Quartzolite – an intrusive igneous rock

Quartzolite – an intrusive igneous rock

Quartzolite is an igneous rock composed essentially of primary quartz (60% to 100%), e.g., a quartz dike, segregation mass, or inclusion inside or outside its parent rock. It is also known as, silexite, is an intrusive igneous rock, in which the mineral quartz is more than 90% of the rock’s felsic mineral content, with feldspar at up to 10%. It is a rare coarse-grained crystalline igneous rock in which quartz comprises more than 90% of the felsic minerals, and has <90% mafic minerals. Typically, quartz forms more than 60% of the rock, the rest being mostly feldspar although minor amounts of mica or amphibole may also be present. It usually includes some feldspars and micas and/or amphiboles, and grades into quartz-rich granitic rocks with increasing feldspars.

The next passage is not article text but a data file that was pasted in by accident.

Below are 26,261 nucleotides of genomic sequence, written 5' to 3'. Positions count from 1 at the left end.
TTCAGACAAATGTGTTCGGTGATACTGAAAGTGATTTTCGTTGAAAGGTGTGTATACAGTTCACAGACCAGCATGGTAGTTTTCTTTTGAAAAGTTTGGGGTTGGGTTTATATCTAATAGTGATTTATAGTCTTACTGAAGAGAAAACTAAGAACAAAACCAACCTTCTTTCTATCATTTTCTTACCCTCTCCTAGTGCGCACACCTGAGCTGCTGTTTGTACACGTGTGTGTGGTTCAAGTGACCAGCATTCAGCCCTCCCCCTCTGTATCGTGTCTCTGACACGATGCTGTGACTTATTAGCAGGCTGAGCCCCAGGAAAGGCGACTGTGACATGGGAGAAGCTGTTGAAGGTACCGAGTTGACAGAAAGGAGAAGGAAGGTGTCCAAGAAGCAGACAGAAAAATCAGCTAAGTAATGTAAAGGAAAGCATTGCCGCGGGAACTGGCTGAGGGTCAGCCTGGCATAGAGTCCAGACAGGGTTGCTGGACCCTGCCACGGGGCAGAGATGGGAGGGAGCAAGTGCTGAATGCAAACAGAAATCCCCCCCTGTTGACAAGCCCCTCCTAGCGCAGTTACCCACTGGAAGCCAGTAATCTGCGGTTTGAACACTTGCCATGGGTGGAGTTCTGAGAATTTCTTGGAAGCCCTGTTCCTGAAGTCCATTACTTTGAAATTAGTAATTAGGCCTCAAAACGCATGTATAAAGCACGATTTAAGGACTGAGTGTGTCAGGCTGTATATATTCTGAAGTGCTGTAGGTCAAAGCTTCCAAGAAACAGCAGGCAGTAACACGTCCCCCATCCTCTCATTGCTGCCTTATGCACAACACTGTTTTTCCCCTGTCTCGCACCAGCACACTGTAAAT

Some occurrences of quartzolite are unlikely to have an entirely igneous origin; for example, two types of quartzolite that are associated with deposits of topaz in and around the Mole Granite pluton in Torrington, NSW, are believed to have formed in different ways. It is an igneous rock composed essentially of quartz, occurring in dikes, and representing the end members of the pegmatitic intrusions.

One type forms dykes and sills in the granite and in the surrounding metamorphic rocks. In many cases, these rocks may be hydrothermally altered granitoids (i.e greisen) rather than true igneous rocks. The other type has remnants of an earlier granite texture and is found on the outer edges of the part of the pluton.


Quartzolite occurs as dykes, sills, veins, bosses, and segregation masses; it is also found in association with greisen and pegmatite. It is an igneous rock composed mainly of primary quartz. Quartzolite is an extremely rare type of rock. No extrusive rock equivalent of quartzolite is known.


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